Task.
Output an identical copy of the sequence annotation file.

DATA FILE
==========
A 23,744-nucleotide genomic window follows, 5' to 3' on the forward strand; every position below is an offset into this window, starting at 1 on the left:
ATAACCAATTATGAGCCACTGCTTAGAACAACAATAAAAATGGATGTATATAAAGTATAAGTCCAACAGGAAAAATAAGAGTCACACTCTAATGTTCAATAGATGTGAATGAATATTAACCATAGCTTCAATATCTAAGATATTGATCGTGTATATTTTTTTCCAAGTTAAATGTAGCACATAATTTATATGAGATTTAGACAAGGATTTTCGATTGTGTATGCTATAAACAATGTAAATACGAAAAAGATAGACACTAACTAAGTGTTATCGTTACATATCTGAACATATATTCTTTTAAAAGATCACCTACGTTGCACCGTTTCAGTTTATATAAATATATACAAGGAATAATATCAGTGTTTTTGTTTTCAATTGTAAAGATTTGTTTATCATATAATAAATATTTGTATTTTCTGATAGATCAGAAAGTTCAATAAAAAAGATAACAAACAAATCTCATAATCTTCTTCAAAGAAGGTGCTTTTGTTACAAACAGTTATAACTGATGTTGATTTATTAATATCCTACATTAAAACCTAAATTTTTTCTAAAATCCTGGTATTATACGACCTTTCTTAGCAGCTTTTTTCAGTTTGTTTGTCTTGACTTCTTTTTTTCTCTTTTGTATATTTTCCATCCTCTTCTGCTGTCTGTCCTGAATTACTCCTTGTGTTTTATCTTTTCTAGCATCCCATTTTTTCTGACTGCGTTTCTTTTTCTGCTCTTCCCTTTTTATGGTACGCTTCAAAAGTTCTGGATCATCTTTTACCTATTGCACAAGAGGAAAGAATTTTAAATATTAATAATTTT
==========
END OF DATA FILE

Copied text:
A 23,744-nucleotide genomic window follows, 5' to 3' on the forward strand; every position below is an offset into this window, starting at 1 on the left:
ATAACCAATTATGAGCCACTGCTTAGAACAACAATAAAAATGGATGTATATAAAGTATAAGTCCAACAGGAAAAATAAGAGTCACACTCTAATGTTCAATAGATGTGAATGAATATTAACCATAGCTTCAATATCTAAGATATTGATCGTGTATATTTTTTTCCAAGTTAAATGTAGCACATAATTTATATGAGATTTAGACAAGGATTTTCGATTGTGTATGCTATAAACAATGTAAATACGAAAAAGATAGACACTAACTAAGTGTTATCGTTACATATCTGAACATATATTCTTTTAAAAGATCACCTACGTTGCACCGTTTCAGTTTATATAAATATATACAAGGAATAATATCAGTGTTTTTGTTTTCAATTGTAAAGATTTGTTTATCATATAATAAATATTTGTATTTTCTGATAGATCAGAAAGTTCAATAAAAAAGATAACAAACAAATCTCATAATCTTCTTCAAAGAAGGTGCTTTTGTTACAAACAGTTATAACTGATGTTGATTTATTAATATCCTACATTAAAACCTAAATTTTTTCTAAAATCCTGGTATTATACGACCTTTCTTAGCAGCTTTTTTCAGTTTGTTTGTCTTGACTTCTTTTTTTCTCTTTTGTATATTTTCCATCCTCTTCTGCTGTCTGTCCTGAATTACTCCTTGTGTTTTATCTTTTCTAGCATCCCATTTTTTCTGACTGCGTTTCTTTTTCTGCTCTTCCCTTTTTATGGTACGCTTCAAAAGTTCTGGATCATCTTTTACCTATTGCACAAGAGGAAAGAATTTTAAATATTAATAATTTT